As a financial planner, I've been asked countless times this year when the stock market will become more normal. When I answer, "It just did," people are perplexed. I explain that it was the past six years that were so abnormal, not the last six weeks.
Here's a perspective that may help you stay the course.
The U.S. stock market has been up every year from 2009 through 2015, though last year it barely eked out a gain. The total return of the Wilshire 5000 Total Market Index (the broadest measure of the U.S. stock market) was a whopping 166 percent, or 15 percent annually, during this seven-year period, making it the third longest bull market in U.S. history.
Further, though we have a perception that markets have been more volatile over the past few years, perceptions are often wrong. Robert Waid, managing director for Wilshire Analytics, ran the numbers for me, and each of the last four years has had lower than average daily volatility.
So the fact that stocks are down thus far this year, while market volatility has increased, shouldn't come as a shock, as it is actually a return to a more normal stock market.
Why we are surprised
Behavioral economists have defined a phenomenon called recency bias. This is where we base what we think the future will be on more memorable events of the recent past and tend to overweight the predictive value of those events. In short, we tend to draw a straight line from the recent past to forecast the future.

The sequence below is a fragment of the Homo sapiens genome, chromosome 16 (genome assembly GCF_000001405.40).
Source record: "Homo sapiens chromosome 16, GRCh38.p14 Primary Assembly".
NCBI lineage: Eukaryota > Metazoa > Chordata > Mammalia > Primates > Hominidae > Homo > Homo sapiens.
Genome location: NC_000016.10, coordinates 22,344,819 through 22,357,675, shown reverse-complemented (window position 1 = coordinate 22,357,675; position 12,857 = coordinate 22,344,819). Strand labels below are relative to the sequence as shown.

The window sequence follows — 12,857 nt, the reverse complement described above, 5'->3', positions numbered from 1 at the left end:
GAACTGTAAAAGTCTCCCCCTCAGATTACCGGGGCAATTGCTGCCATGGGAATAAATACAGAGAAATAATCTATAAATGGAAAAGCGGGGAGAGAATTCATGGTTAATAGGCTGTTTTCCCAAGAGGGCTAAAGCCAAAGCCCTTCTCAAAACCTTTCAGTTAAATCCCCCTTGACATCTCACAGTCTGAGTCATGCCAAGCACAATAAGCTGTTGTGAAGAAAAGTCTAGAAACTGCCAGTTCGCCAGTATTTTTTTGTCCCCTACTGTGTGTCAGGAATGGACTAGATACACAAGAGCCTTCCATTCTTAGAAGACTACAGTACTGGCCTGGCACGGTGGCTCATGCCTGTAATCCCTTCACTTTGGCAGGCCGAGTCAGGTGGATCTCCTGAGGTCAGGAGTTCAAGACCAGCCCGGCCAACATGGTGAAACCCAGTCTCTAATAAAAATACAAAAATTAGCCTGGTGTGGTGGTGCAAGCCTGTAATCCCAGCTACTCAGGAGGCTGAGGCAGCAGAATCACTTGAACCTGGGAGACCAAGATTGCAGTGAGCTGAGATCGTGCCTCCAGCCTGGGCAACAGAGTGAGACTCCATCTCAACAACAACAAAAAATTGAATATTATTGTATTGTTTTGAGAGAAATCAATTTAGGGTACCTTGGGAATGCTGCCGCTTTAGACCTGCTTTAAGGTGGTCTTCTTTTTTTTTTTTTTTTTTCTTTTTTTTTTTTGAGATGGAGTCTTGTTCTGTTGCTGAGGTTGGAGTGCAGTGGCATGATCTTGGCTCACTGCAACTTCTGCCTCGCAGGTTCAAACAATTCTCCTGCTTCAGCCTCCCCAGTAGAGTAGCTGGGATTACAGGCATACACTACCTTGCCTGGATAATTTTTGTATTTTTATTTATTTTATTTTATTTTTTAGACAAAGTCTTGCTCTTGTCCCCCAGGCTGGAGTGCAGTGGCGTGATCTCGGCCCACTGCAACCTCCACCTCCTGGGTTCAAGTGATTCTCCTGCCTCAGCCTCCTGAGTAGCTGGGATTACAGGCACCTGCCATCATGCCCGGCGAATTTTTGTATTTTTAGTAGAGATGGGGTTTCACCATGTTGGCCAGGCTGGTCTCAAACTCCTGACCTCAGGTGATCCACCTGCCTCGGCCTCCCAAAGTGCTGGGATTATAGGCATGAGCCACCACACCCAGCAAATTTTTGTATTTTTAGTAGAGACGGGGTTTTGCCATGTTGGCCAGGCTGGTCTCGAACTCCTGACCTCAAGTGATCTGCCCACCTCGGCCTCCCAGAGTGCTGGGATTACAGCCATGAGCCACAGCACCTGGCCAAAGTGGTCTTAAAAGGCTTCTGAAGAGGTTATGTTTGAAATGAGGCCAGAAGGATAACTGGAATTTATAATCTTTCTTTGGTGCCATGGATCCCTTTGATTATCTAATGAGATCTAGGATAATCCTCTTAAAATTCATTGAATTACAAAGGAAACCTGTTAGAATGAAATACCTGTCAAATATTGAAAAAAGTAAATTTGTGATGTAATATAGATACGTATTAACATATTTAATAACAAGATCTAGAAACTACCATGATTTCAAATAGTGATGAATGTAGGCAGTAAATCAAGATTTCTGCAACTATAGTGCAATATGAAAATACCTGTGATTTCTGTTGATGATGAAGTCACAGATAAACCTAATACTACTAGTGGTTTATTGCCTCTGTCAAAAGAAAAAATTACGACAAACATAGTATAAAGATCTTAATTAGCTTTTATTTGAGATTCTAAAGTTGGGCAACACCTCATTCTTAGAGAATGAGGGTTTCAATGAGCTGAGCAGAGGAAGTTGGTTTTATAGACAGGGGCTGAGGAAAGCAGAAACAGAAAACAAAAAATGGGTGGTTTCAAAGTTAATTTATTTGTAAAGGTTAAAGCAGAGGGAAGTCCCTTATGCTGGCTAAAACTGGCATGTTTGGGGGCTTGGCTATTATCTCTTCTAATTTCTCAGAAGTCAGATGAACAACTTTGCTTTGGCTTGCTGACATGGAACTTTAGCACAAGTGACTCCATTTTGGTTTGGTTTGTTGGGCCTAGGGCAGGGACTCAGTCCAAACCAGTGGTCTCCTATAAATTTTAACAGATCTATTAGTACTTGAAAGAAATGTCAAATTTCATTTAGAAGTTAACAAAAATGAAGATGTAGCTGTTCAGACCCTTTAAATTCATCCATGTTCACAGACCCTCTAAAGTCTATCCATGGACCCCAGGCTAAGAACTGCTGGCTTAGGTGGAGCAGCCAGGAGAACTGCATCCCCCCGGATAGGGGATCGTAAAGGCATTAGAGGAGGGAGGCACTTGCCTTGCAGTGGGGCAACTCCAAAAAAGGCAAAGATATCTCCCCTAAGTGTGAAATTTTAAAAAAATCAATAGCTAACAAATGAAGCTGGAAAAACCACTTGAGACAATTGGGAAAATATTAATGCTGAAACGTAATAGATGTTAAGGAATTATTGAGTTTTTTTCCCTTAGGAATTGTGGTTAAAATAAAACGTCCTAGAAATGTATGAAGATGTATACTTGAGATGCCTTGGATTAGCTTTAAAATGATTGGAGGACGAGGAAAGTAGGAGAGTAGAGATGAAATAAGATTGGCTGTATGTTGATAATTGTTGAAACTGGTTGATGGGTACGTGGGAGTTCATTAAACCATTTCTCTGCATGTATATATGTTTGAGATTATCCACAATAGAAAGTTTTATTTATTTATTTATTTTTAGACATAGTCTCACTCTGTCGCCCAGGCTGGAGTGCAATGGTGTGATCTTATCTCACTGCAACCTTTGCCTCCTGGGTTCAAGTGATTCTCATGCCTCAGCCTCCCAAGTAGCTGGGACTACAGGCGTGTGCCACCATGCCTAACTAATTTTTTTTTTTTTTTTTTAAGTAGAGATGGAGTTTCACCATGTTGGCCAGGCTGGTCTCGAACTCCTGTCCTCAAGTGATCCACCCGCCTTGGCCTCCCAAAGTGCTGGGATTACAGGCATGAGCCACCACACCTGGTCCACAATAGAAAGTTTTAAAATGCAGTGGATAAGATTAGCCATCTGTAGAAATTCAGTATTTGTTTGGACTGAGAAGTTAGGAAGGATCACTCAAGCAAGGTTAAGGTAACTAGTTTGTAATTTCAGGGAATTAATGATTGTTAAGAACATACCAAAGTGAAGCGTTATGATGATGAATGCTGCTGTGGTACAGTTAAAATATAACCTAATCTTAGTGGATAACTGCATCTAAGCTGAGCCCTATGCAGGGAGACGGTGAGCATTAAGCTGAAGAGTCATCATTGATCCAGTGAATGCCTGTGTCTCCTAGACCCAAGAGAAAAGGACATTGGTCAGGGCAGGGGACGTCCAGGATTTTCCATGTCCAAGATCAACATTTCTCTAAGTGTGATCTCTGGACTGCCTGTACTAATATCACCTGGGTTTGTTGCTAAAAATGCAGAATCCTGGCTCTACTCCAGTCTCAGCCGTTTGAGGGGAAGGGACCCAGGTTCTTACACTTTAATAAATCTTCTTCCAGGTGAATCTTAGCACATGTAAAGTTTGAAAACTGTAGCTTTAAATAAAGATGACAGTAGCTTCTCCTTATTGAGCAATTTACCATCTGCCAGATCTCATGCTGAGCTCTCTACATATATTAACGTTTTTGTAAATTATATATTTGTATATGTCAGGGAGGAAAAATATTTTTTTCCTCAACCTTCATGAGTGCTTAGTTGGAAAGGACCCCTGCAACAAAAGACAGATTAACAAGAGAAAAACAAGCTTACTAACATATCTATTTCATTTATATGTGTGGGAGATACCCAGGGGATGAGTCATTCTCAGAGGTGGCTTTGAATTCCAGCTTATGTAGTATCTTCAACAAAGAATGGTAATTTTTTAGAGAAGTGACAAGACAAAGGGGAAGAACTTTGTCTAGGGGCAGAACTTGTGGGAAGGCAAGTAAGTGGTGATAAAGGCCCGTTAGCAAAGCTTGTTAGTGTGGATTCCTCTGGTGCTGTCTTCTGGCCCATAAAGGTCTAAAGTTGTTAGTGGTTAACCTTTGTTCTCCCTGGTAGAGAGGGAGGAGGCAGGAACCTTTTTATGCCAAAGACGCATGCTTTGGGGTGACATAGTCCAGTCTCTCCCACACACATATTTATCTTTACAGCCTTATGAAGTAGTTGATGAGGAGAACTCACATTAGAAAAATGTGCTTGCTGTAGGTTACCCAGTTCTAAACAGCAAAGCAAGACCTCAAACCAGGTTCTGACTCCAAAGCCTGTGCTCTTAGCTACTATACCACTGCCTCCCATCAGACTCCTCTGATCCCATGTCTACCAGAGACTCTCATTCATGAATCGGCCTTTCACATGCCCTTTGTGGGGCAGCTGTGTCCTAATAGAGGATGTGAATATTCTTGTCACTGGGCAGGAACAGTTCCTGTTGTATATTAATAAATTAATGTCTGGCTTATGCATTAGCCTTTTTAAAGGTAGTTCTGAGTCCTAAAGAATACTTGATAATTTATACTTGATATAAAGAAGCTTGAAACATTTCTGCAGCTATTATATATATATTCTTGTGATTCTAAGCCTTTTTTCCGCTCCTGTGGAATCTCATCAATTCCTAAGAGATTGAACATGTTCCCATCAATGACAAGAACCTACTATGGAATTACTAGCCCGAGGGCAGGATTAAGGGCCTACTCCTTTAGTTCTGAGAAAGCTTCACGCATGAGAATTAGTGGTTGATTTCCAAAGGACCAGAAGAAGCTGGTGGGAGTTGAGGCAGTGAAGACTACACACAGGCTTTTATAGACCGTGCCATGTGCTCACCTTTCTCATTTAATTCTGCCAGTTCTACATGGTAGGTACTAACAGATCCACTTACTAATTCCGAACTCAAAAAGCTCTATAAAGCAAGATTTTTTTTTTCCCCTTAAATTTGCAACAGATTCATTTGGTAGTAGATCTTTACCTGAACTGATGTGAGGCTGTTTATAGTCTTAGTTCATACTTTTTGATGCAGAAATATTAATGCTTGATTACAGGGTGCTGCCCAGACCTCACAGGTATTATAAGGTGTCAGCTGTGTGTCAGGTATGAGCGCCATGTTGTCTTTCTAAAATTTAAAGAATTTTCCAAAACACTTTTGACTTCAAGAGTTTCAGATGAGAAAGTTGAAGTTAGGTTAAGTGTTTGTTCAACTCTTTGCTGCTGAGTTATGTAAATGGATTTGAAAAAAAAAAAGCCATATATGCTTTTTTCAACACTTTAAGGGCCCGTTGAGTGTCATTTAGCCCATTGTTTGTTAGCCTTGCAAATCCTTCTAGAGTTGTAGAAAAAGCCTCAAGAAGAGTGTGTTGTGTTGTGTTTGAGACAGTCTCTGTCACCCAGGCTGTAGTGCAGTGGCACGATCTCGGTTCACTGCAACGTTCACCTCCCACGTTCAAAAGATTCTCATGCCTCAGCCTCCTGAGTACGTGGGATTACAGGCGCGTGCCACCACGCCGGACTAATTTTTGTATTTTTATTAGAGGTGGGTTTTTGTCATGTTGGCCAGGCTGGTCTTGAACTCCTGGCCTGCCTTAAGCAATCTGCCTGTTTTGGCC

Much of the media seems to reinforce this bias. For example, late last year I examined an article declaring the death of the 60-to-40 percent stock-to-bond portfolio and wrote that high-dividend stocks were not a replacement for bonds. Going more heavily into stocks — dividend-paying or not — was merely a buy-high strategy. Many dividend stocks have gotten creamed this year because energy companies, which tend to pay high dividends, have been hurt by plunging oil prices.
Always remember that neither good times nor bad last forever. The stock market will never go up or down indefinitely, nor will volatility always be higher or lower than average. Getting used to the recent past and expecting it to continue is an all-too-human behavior that we should not allow to influence how we invest.
Take a longer-term perspective and don't expect the recent past to continue for much longer. It won't.
Allan Roth is the founder of Wealth Logic, an hourly-based financial planning firm in Colorado Springs, Colo. He has taught investing and finance at universities and written for Money magazine, the Wall Street Journal and others. His contributions aren't meant to convey specific investment advice.
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